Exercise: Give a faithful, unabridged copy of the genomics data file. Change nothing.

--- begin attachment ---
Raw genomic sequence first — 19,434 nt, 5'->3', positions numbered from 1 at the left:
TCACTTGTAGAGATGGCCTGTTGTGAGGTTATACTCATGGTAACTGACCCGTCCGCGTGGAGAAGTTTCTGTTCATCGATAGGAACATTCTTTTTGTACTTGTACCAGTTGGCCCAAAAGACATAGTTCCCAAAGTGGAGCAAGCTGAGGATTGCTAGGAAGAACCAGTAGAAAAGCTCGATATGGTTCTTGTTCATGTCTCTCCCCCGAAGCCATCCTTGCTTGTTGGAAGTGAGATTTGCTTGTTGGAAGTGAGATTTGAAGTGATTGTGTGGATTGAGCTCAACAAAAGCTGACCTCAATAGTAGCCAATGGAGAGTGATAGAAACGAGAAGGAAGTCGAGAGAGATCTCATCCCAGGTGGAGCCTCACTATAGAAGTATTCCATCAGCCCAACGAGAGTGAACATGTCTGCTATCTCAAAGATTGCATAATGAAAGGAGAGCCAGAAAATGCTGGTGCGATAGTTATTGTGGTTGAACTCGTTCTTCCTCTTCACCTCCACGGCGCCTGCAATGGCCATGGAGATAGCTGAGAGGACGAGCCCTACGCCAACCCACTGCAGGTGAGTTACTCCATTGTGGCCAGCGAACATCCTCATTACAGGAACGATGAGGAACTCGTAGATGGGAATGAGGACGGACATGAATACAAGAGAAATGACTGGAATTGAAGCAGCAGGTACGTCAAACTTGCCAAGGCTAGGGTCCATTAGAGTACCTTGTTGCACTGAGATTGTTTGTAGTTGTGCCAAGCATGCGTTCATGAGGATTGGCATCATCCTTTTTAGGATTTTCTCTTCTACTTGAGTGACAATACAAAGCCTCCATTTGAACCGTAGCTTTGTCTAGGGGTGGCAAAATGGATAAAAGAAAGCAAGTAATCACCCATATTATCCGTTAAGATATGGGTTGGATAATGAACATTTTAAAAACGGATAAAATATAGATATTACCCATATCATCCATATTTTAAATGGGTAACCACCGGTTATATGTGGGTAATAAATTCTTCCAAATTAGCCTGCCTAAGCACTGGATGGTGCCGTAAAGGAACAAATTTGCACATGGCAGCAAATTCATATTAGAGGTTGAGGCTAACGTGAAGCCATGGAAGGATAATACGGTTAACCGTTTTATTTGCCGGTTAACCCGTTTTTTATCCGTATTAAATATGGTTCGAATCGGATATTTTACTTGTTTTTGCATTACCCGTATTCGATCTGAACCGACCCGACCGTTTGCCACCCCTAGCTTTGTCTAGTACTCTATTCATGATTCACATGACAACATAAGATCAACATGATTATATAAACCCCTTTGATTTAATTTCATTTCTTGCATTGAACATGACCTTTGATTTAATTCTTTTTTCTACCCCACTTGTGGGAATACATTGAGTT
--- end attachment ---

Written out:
Raw genomic sequence first — 19,434 nt, 5'->3', positions numbered from 1 at the left:
TCACTTGTAGAGATGGCCTGTTGTGAGGTTATACTCATGGTAACTGACCCGTCCGCGTGGAGAAGTTTCTGTTCATCGATAGGAACATTCTTTTTGTACTTGTACCAGTTGGCCCAAAAGACATAGTTCCCAAAGTGGAGCAAGCTGAGGATTGCTAGGAAGAACCAGTAGAAAAGCTCGATATGGTTCTTGTTCATGTCTCTCCCCCGAAGCCATCCTTGCTTGTTGGAAGTGAGATTTGCTTGTTGGAAGTGAGATTTGAAGTGATTGTGTGGATTGAGCTCAACAAAAGCTGACCTCAATAGTAGCCAATGGAGAGTGATAGAAACGAGAAGGAAGTCGAGAGAGATCTCATCCCAGGTGGAGCCTCACTATAGAAGTATTCCATCAGCCCAACGAGAGTGAACATGTCTGCTATCTCAAAGATTGCATAATGAAAGGAGAGCCAGAAAATGCTGGTGCGATAGTTATTGTGGTTGAACTCGTTCTTCCTCTTCACCTCCACGGCGCCTGCAATGGCCATGGAGATAGCTGAGAGGACGAGCCCTACGCCAACCCACTGCAGGTGAGTTACTCCATTGTGGCCAGCGAACATCCTCATTACAGGAACGATGAGGAACTCGTAGATGGGAATGAGGACGGACATGAATACAAGAGAAATGACTGGAATTGAAGCAGCAGGTACGTCAAACTTGCCAAGGCTAGGGTCCATTAGAGTACCTTGTTGCACTGAGATTGTTTGTAGTTGTGCCAAGCATGCGTTCATGAGGATTGGCATCATCCTTTTTAGGATTTTCTCTTCTACTTGAGTGACAATACAAAGCCTCCATTTGAACCGTAGCTTTGTCTAGGGGTGGCAAAATGGATAAAAGAAAGCAAGTAATCACCCATATTATCCGTTAAGATATGGGTTGGATAATGAACATTTTAAAAACGGATAAAATATAGATATTACCCATATCATCCATATTTTAAATGGGTAACCACCGGTTATATGTGGGTAATAAATTCTTCCAAATTAGCCTGCCTAAGCACTGGATGGTGCCGTAAAGGAACAAATTTGCACATGGCAGCAAATTCATATTAGAGGTTGAGGCTAACGTGAAGCCATGGAAGGATAATACGGTTAACCGTTTTATTTGCCGGTTAACCCGTTTTTTATCCGTATTAAATATGGTTCGAATCGGATATTTTACTTGTTTTTGCATTACCCGTATTCGATCTGAACCGACCCGACCGTTTGCCACCCCTAGCTTTGTCTAGTACTCTATTCATGATTCACATGACAACATAAGATCAACATGATTATATAAACCCCTTTGATTTAATTTCATTTCTTGCATTGAACATGACCTTTGATTTAATTCTTTTTTCTACCCCACTTGTGGGAATACATTGAGTT